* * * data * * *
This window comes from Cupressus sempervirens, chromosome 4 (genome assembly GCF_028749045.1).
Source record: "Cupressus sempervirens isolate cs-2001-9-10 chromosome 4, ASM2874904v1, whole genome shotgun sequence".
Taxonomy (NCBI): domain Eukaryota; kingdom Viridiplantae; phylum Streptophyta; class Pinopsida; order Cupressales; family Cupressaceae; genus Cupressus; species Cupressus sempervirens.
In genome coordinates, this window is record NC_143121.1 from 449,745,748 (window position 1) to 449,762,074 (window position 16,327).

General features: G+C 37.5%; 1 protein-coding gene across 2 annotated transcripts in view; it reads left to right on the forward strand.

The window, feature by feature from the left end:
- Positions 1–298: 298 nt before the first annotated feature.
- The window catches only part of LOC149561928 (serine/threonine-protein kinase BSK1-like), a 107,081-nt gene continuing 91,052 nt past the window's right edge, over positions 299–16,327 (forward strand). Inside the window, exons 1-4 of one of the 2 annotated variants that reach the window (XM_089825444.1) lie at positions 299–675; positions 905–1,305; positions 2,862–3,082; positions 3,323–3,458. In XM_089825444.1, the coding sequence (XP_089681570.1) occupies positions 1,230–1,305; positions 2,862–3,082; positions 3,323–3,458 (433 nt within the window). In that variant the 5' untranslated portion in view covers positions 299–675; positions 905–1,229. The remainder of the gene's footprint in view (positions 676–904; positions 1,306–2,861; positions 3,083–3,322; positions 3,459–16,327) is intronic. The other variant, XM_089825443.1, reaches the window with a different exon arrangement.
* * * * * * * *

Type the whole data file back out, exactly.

This window comes from Cupressus sempervirens, chromosome 4 (genome assembly GCF_028749045.1).
Source record: "Cupressus sempervirens isolate cs-2001-9-10 chromosome 4, ASM2874904v1, whole genome shotgun sequence".
Taxonomy (NCBI): domain Eukaryota; kingdom Viridiplantae; phylum Streptophyta; class Pinopsida; order Cupressales; family Cupressaceae; genus Cupressus; species Cupressus sempervirens.
In genome coordinates, this window is record NC_143121.1 from 449,745,748 (window position 1) to 449,762,074 (window position 16,327).

General features: G+C 37.5%; 1 protein-coding gene across 2 annotated transcripts in view; it reads left to right on the forward strand.

The window, feature by feature from the left end:
- Positions 1–298: 298 nt before the first annotated feature.
- The window catches only part of LOC149561928 (serine/threonine-protein kinase BSK1-like), a 107,081-nt gene continuing 91,052 nt past the window's right edge, over positions 299–16,327 (forward strand). Inside the window, exons 1-4 of one of the 2 annotated variants that reach the window (XM_089825444.1) lie at positions 299–675; positions 905–1,305; positions 2,862–3,082; positions 3,323–3,458. In XM_089825444.1, the coding sequence (XP_089681570.1) occupies positions 1,230–1,305; positions 2,862–3,082; positions 3,323–3,458 (433 nt within the window). In that variant the 5' untranslated portion in view covers positions 299–675; positions 905–1,229. The remainder of the gene's footprint in view (positions 676–904; positions 1,306–2,861; positions 3,083–3,322; positions 3,459–16,327) is intronic. The other variant, XM_089825443.1, reaches the window with a different exon arrangement.